Around 30 million people bought a 4-inch iPhone in 2015, not far off the combined efforts of the Galaxy S6 and S6 Edge. The market seems to call for smaller handsets, so why has it taken Apple to break a three-year niche market hiatus? And why, only now, are manufacturers clambering to compete in the compact end of the market?
The smartphone market can seem, at times, to be dulled by lethargy. Smartphones are, as with any consumer electronic, designed to sell. Mostly, that means they want to play things safe, avoid risk. The Samsung Galaxy S7 is a good example. The phone's fantastic, it's selling well, an all-round success story. But it brings nothing new to the table. If smartphone manufacturers thought they could keep making S7s until the end of time, they would.
Generally, it takes a lone pioneer to shake things up. HTC gambled on a metal and glass construction, and it found that people loved it. So Apple made its phones out of metal and glass, and so did Samsung, and so did everybody else.
Consumer electronics used to demand more innovation: color televisions, cordless telephones, mobile telephones! These were huge, seismic shifts. But stagnation inevitably creeps in after a period of prosperity, it's impossible to innovate a product forever. And smartphones now seem to have arrived at this point.
But even when there's a seemingly obvious market for a certain device or feature, smartphone manufacturers seem unable to summon the nerve to tread first on new ground or even, as is now the case, return to old ground. The 4-inch iPhone 5c and 5s, released in September, 2013, were the last 4-inch smartphones manufactured in the entire world. There have been none for almost three years. This seems unbelievable, but it's a hangover of another arms race that blinded manufacturers to the possibilities.
The knee-jerk arms race
When Android was still developing and trying to find a chink in Apple's armor, it eventually cracked it: screen size. It turned out that people wanted bigger screens, but Apple only provided 3.5- and 4-inch screens. Android accelerated the growth in screen size, quickly attaining 5.1-inch and larger screens, and the results were palpable. Samsung rose to compete alongside Apple and Android gained a solid footing in the smartphone world. Android offered cheaper hardware and bigger screens: a winning combination.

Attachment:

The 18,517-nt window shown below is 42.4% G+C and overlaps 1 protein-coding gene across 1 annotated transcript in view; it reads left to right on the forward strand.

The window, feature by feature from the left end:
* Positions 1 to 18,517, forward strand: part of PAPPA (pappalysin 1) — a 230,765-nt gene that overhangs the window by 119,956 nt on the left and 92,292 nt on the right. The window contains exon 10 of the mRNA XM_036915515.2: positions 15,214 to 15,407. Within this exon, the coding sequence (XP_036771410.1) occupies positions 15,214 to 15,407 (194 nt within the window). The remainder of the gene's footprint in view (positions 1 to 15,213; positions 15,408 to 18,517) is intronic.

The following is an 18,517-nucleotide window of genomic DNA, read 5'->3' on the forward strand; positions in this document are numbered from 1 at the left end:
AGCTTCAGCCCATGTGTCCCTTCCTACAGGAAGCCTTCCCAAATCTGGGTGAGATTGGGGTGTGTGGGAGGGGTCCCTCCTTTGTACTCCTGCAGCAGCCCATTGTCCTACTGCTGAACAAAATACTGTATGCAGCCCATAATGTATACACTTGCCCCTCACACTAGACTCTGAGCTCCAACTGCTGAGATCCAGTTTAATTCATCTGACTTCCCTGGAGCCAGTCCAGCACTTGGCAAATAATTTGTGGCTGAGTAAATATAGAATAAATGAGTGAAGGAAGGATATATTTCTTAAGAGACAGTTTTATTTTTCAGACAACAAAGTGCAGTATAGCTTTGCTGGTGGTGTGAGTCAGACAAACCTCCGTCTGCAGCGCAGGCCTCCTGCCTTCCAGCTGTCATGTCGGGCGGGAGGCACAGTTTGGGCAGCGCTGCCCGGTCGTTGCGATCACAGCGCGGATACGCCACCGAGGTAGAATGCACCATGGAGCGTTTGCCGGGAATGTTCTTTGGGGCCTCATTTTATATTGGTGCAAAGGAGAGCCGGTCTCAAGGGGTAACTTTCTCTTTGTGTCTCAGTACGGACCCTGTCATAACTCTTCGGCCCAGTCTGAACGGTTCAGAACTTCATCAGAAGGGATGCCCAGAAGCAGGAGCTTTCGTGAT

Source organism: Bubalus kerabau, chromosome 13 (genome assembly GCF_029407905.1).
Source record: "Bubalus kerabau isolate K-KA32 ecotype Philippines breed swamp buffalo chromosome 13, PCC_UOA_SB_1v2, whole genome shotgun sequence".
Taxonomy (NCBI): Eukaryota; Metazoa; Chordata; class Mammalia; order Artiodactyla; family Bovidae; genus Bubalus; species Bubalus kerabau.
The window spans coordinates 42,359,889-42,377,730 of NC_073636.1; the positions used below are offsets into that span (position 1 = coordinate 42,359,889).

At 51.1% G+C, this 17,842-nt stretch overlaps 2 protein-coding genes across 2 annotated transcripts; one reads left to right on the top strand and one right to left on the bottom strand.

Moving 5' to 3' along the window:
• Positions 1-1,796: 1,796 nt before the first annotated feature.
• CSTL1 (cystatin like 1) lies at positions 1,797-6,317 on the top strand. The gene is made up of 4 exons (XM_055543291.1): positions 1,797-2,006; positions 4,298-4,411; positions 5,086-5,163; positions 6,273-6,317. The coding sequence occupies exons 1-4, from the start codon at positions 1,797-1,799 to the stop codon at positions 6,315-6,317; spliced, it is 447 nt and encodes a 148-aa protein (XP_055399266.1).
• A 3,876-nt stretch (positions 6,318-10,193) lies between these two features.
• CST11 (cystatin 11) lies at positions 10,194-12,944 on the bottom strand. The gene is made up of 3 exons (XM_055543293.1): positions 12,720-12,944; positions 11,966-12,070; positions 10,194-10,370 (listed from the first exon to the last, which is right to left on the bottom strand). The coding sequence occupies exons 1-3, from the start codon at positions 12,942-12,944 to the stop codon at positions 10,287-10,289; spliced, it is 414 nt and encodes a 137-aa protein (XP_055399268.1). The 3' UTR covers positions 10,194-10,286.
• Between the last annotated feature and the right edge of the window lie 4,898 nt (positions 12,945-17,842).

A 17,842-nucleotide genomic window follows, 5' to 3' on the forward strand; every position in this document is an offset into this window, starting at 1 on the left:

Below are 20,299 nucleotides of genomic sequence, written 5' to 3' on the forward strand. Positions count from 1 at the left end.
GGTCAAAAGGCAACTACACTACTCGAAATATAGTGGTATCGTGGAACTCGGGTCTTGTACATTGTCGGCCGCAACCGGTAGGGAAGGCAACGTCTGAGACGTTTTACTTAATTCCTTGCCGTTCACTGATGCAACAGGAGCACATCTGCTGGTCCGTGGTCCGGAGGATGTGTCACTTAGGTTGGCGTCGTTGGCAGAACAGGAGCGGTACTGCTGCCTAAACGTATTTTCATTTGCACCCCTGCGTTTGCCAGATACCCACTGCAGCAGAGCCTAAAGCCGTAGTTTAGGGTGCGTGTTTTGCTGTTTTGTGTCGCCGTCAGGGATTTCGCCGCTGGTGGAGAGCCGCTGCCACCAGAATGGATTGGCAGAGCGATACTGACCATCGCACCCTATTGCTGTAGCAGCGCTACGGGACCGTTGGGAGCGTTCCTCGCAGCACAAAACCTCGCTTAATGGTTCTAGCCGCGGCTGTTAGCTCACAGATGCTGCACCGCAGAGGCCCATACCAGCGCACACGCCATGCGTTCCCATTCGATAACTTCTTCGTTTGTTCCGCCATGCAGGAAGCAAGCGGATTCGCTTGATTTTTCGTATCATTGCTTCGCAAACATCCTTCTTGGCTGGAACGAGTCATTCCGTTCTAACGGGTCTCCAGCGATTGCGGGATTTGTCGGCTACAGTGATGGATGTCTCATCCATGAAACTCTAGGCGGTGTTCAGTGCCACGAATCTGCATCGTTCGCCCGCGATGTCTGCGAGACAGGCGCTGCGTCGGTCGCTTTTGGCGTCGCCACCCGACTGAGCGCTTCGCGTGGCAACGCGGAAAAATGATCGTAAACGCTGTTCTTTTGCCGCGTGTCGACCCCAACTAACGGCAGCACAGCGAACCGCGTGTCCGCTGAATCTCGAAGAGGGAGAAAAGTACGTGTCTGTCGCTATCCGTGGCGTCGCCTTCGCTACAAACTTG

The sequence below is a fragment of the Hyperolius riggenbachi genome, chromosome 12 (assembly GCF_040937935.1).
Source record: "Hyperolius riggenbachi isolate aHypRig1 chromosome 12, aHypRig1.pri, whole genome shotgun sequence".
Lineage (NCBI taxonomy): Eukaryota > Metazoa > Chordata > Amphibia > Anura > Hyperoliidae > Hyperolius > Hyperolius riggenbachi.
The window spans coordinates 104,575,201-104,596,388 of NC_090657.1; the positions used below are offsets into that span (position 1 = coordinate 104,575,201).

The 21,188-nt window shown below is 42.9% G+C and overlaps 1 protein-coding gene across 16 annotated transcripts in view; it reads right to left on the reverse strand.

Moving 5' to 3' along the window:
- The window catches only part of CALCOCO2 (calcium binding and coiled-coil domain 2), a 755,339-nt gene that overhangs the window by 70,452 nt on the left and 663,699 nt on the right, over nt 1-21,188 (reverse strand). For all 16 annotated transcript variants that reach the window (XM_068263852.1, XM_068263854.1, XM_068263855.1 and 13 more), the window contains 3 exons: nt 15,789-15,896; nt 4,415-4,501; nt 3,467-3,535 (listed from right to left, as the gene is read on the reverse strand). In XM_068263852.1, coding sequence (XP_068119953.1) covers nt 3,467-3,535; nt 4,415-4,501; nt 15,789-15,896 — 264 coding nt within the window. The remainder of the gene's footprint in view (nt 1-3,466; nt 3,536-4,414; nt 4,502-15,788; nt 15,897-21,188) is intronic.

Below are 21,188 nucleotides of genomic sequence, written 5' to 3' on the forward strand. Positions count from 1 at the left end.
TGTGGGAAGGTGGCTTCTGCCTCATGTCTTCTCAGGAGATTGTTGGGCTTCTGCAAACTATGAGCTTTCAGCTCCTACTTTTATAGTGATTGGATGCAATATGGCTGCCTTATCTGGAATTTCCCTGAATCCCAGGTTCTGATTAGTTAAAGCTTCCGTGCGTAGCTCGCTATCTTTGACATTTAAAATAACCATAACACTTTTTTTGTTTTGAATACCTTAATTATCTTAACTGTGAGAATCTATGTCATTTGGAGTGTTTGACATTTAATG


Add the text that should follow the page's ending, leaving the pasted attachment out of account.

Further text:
The problem is that manufacturers acted as though making big devices meant they could no longer make small devices. The Sony Xperia Z Compacts, at 4.6 inches, are still the smallest Android handset available.
Even Apple joined in. The iPhone quickly jumped from 4 inches to 4.7 and 5.5 on the iPhone 6 and 6 Plus, respectively.
Why the iPhone SE now?
Small phones are cheaper to produce. Not only that, but Apple showed its usual exemplary smarts in using what are essentially leftover parts from the iPhone 6s – its processor, most notably – to build into the iPhone SE. This results in not only a cheaper phone to manufacture, but a more powerful device than you'd expect, and it can be sold at an appealing price. The iPhone SE starts at $400. For what remains one of the most powerful devices on the market, this is a very hard deal to argue with.
The time is right for the iPhone SE, because, now that Apple has cut into the screen-size-obsessed market, it is looking to cut into the price-obsessed market, too. The iPhone SE is by no means a budget device, but it is an iPhone for $400. And that has huge appeal. Particularly in China. In fact, Apple is making Xiaomi and Huawei nervous. The iPhone SE reportedly racked up 3.4 million preorders, taking a sizable chunk out of the native manufacturer's sales.
This is what the iPhone SE really represents: Apple's attempt to break into the Chinese and Indian markets, where consumers have largely opted for Android, which produces more affordable handsets.
Now, manufacturers are quickly looking at ways to respond to this sort-of-unexpected turn of events. Rumors are already circulating about a Xiaomi Mi 5 Mini and a Samsung Galaxy S7 Mini, even though Samsung itself said it had killed off the Mini range (a little prematurely, it now seems).
High-end hardware in a compact form could result in smaller and cheaper handsets with the power of their flagship cousins becoming a bit of a 2016 thing.
Do you think we can expect to see more compact devices this year in response to Apple's iPhone SE? Let me know in the comments.